Historically, significant Greek-speaking communities and regions were found throughout the Eastern Mediterranean, in what are today Southern Italy, Turkey, Cyprus, Syria, Lebanon, Palestine, Israel, Egypt, and Libya; in the area of the Black Sea, in what are today Turkey, Bulgaria, Romania, Ukraine, Russia, Georgia, Armenia, and Azerbaijan; and, to a lesser extent, in the Western Mediterranean in and around colonies such as Massalia, Monoikos, and Mainake. It was also used as the official language of government and religion in the Christian Nubian kingdoms, for most of their history.
Greek, in its modern form, is the official language of Greece, where it is spoken by almost the entire population. It is also the official language of Cyprus (nominally alongside Turkish). Because of the membership of Greece and Cyprus in the European Union, Greek is one of the organization's 24 official languages. Greek is recognized as a minority language in Albania, and used co-officially in some of its municipalities, in the districts of Gjirokastër and Sarandë. It is also an official minority language in the regions of Apulia and Calabria in Italy. In the framework of the European Charter for Regional or Minority Languages, Greek is protected and promoted officially as a regional and minority language in Armenia, Hungary, Romania, and Ukraine.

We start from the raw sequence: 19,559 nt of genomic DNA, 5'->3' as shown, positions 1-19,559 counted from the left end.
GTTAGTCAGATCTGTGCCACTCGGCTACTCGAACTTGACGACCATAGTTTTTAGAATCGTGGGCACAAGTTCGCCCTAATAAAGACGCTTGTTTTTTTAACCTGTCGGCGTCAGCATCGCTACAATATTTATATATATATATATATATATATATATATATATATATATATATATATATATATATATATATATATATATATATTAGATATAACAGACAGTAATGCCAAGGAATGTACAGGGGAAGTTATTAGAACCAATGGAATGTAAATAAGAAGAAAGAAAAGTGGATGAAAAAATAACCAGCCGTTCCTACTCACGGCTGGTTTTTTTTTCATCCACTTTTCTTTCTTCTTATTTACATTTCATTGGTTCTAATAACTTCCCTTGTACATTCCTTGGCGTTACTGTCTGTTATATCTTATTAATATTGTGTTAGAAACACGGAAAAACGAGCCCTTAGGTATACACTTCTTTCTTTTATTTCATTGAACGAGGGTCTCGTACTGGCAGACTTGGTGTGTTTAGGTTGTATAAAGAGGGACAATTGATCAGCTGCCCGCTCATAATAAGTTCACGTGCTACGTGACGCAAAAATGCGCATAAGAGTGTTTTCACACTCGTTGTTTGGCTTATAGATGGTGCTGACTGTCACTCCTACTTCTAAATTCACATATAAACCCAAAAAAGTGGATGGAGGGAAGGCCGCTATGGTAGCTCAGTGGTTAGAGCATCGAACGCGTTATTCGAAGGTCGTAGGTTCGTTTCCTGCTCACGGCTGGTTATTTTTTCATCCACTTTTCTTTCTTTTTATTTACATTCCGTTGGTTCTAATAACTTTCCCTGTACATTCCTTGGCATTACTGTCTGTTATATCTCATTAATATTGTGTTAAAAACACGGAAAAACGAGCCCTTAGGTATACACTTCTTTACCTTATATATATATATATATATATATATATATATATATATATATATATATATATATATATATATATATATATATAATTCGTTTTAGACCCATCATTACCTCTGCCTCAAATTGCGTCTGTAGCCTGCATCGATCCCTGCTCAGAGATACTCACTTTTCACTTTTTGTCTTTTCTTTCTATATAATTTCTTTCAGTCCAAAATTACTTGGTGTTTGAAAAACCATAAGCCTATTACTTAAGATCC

See also: Ancient Greek grammar, Koine Greek grammar, and Modern Greek grammar
The phonology, morphology, syntax, and vocabulary of the language show both conservative and innovative tendencies across the entire attestation of the language from the ancient to the modern period. The division into conventional periods is, as with all such periodizations, relatively arbitrary, especially because, in all periods, Ancient Greek has enjoyed high prestige, and the literate borrowed heavily from it.
Main articles: Modern Greek phonology, Koine Greek phonology, and Ancient Greek phonology
Across its history, the syllabic structure of Greek has varied little: Greek shows a mixed syllable structure, permitting complex syllabic onsets but very restricted codas. It has only oral vowels and a fairly stable set of consonantal contrasts. The main phonological changes occurred during the Hellenistic and Roman period (see Koine Greek phonology for details):
- replacement of the pitch accent with a stress accent.
- simplification of the system of vowels and diphthongs: loss of vowel length distinction, monophthongisation of most diphthongs and several steps in a chain shift of vowels towards /i/ (iotacism).
- development of the voiceless aspirated plosives /ph/ and /th/ to the voiceless fricatives /f/ and /?/, respectively; the similar development of /kh/ to /x/ may have taken place later (the phonological changes are not reflected in the orthography, and both earlier and later phonemes are written with ?, ?, and ?).